You’ve heard that visual content is far more effective on social media than words alone. So how do you make blog images look good on Twitter, LinkedIn and Facebook?
It’s happened to every content marketer. They spend hours on a blog post. Doing their research. Agonizing over every comma. Finding just the right picture to make their point.
Then they publish it and post it on social media.
Why didn’t it crop correctly? He’s a good boy! He deserves a better crop!
This scenario is a result of a blog image that isn’t optimized for social media. In this post, we’ll teach you how to do it right.
WordPress Featured Image: A Near-Universal Fix
In a bit, we’re going to dive deep into each network. But if you use WordPress and you’re OK with “good enough,” here’s the golden rule:
Use a 1200x675px featured image.
Save it down and upload it here:
Seriously. It’s that simple.
1200x675px is a 16×9 aspect ratio. That’s pretty close to what LinkedIn, Twitter and Facebook are looking for. They’ll size it down and display something that’s darn close to what you want.
Will it be identical on all three networks? No. Social media image sizes vary. But if you don’t feel like creating multiple images, this will do what you want.
The featured image is not a magic bullet. You can’t just put anything there and have it show up looking good. What happened to our dog above is almost always because of a poorly sized featured image. Remember: You’re looking for something around a 16×9 aspect ratio. If you put in 4×1, it’s going to get cropped in a nasty way.
Want to get granular? Here’s a deep dive into how each platform works with regard to blog images.
How Social Platforms Choose the Image to Display
LinkedIn, Twitter and Facebook all have their own ways of picking the image they’re going to show. There is a commonality between them, though. If you don’t tell the platforms what picture you want with your post, you’re leaving it to chance.
And this is not something you want to leave to chance. Look at the pupper a few paragraphs up. He’s not attracting clicks and engagement. It’s off-brand, and it’s a wasted opportunity, since visuals matter a ton on social media.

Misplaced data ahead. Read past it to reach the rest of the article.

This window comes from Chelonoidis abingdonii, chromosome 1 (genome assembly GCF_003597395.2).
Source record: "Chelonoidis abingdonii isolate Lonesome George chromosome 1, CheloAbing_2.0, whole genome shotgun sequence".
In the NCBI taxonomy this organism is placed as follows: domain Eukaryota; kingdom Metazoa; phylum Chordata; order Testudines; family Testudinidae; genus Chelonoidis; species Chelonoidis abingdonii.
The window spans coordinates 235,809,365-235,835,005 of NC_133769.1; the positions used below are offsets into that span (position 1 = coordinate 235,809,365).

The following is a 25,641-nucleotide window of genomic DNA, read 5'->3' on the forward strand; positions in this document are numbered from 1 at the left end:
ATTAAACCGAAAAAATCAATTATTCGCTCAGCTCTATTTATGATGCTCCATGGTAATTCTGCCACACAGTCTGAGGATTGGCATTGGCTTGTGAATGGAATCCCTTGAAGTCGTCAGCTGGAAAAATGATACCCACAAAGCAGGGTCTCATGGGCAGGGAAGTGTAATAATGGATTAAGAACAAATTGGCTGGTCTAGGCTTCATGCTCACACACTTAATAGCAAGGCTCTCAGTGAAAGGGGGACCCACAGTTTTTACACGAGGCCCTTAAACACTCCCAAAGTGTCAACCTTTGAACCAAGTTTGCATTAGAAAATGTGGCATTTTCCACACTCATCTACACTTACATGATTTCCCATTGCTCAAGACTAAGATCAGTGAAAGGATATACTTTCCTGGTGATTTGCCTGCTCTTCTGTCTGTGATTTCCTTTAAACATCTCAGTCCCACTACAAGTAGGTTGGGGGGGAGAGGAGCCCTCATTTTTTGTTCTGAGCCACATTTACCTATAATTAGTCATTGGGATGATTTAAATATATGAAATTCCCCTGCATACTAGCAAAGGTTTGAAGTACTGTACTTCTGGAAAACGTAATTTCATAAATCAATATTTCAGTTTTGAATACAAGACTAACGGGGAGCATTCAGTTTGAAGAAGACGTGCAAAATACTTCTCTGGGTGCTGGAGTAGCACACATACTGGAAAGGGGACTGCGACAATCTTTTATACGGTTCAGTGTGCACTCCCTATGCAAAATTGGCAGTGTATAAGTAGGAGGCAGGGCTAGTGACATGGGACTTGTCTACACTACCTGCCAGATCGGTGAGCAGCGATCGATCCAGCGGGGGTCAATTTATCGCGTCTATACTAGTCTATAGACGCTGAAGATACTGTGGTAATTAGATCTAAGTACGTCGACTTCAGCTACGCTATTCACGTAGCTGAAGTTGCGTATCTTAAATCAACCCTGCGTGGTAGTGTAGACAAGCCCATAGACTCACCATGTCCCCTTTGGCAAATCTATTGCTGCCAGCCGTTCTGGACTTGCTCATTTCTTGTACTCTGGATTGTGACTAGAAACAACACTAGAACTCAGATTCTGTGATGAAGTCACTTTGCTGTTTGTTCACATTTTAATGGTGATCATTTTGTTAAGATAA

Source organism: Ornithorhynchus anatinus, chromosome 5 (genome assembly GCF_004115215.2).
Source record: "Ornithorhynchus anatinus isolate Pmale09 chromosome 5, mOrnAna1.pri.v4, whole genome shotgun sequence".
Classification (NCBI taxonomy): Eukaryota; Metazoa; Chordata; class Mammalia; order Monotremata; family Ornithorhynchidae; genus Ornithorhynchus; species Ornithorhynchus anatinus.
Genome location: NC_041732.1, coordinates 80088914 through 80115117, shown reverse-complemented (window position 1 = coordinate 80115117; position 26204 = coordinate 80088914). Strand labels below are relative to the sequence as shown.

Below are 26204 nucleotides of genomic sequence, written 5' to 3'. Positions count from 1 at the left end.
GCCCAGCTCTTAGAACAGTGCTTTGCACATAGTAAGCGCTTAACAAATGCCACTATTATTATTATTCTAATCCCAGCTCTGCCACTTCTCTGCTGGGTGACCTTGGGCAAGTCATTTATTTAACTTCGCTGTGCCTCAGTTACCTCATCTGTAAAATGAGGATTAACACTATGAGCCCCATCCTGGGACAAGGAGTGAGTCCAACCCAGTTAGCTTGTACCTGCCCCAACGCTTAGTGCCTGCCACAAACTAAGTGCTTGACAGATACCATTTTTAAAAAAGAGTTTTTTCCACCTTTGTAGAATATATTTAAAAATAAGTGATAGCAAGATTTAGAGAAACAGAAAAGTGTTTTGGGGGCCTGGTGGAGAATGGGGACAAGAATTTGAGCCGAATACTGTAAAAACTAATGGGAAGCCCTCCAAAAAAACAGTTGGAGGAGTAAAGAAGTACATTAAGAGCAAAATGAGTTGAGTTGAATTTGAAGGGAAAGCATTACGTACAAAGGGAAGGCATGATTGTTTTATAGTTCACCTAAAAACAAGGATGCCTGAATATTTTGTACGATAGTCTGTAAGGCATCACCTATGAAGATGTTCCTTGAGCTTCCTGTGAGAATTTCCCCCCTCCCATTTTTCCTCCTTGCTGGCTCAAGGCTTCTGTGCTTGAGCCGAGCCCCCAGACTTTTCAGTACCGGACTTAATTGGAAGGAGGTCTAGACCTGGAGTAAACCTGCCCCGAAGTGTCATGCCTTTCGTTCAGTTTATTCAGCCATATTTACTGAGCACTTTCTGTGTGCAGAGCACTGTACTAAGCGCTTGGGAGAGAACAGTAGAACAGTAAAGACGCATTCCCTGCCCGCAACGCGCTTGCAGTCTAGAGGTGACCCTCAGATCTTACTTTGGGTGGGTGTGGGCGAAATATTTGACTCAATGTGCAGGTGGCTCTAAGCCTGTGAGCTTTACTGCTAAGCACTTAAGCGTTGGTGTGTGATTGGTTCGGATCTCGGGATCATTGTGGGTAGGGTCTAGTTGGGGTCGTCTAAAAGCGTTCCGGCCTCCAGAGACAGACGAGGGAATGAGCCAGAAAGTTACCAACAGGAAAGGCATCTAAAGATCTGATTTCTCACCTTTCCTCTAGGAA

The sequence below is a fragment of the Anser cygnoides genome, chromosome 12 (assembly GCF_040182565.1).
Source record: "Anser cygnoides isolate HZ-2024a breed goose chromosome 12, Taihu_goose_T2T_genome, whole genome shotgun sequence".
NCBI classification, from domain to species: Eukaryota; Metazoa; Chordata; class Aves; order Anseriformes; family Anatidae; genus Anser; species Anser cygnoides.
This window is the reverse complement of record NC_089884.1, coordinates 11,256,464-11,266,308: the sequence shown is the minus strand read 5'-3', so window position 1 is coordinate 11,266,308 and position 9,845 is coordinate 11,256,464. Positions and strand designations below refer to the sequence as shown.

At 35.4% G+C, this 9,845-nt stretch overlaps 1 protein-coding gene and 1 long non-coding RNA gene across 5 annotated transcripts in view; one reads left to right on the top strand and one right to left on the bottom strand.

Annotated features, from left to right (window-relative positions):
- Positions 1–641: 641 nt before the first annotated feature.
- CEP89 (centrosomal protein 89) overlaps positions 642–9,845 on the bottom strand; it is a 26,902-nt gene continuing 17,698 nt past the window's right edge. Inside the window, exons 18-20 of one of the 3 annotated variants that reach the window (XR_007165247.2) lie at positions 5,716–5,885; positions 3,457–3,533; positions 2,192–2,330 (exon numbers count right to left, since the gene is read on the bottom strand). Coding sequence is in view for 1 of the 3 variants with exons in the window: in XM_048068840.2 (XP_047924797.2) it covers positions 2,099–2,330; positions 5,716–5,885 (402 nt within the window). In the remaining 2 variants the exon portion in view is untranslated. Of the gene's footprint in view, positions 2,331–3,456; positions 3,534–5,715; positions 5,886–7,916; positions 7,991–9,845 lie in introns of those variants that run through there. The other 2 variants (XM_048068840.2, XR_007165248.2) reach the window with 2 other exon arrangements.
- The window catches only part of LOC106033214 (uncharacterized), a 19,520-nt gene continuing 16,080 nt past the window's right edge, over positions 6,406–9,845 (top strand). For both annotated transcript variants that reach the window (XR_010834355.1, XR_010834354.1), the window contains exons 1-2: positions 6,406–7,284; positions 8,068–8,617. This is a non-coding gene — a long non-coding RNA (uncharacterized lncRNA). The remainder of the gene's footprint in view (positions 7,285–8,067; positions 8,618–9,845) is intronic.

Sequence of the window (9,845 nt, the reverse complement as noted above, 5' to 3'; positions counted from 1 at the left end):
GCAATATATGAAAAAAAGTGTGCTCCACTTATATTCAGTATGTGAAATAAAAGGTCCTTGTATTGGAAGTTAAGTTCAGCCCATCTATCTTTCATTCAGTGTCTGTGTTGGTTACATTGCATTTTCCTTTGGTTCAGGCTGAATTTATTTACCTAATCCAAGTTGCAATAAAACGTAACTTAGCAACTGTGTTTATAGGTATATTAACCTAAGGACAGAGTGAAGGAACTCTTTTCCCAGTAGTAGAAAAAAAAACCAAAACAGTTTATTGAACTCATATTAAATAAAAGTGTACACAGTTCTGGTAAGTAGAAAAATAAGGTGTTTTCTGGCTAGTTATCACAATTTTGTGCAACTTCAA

Telling Twitter Which Blog Image to Use
Twitter uses a metadata structure called Twitter Cards to let users build rich content on their websites. This structured markup lets you choose between four types of posts on your blog:
- The Summary Card shows an image and a description under the tweet
- A Summary Card with Large Image is the same, but … with a large image
- The Player Card embeds an audio or video file
- The App Card includes an app download section
For the purposes of optimizing images for social media, we’re talking about the Summary cards.
There are two ways of adding Twitter Card markup to your post.
You can add the HTML by hand. It’s pretty simple syntax. “twitter:image,” for instance, is used to tell Twitter which image to use in the card. (The network also respects Open Graph markup, which we’ll get to in a bit.)
It’s more common, however, to let the CMS add Twitter Card code. The most effective way to do this in WordPress is to use Yoast SEO Premium. This plugin lets you create Twitter Cards on the fly without touching code. Plus it previews the way your post will look on Twitter without leaving the blog.
The Yoast Twitter Card interface couldn’t be easier. You click on “Social,” then pop open “Twitter.” Pick your image and (if needed) modify your title and description.
Image Size & Aspect Ratio for Twitter Cards
Twitter Cards support an aspect ratio of 2:1 – close enough to 16:9 that you can often use the same image. The minimum size is 300x157px, and the maximum size is 4096×4096 pixels.
Twitter Card images must be under 5 megabytes. It supports only JPGs, PNGs, WEBPs and GIFs. Animated GIFs won’t play – just the first frame gets shown. Sorry, no SVGs.
Telling Facebook Which Blog Image to Use
Facebook uses Open Graph markup to choose the image to show with your post. (If you’ve ever looked at source code, Open Graph is the metatags that begin with “og:”.)
The markup to declare a blog image for Facebook is:
<meta property=”og:image” content=”image URL”>
You can add Open Graph markup to your HTML by hand. It’s more common, though, to let your CMS do it.
Image Size & Aspect Ratio for Facebook
Facebook recommends a 1200x630px image. This is slightly different from Twitter’s 2:1 aspect ratio, but close enough that you can use the same image. There are a few variations for other post types, but they’re pretty minor.
Telling LinkedIn Which Blog Image to Use
Just like Facebook, LinkedIn looks for Open Graph markup to determine the image to use. The code is the same:
<meta property=”og:image” content=”image URL”>
Yoast SEO Premium doesn’t offer a LinkedIn option. Instead, use the Facebook editor; it’s the same markup. All the other Open Graph plugins will work, too.
Note that LinkedIn is pretty aggressive in finding and caching images. If you don’t mark your post up, it’s common to see it grab the wrong picture and not let go. If you’re posting your blog to LinkedIn, make 100% sure it has Open Graph tags added.
Image Size & Aspect Ratio for LinkedIn
LinkedIn recommends a 1200x627px image. This is a little bit off Twitter and Facebook, but it’s close enough to use the same picture.
Blog Images on Social Media: tl;dr
You spent a lot of time on that blog post. Don’t get lazy with imagery.
If you want a quick and dirty solution, just use a 1200x675px featured image on WordPress. It will appear fine on all the networks.
If you want to get specific, create a Twitter Card and Open Graph markup using a plugin like Yoast SEO Premium. This gives you granular control over exactly what the networks will show for you.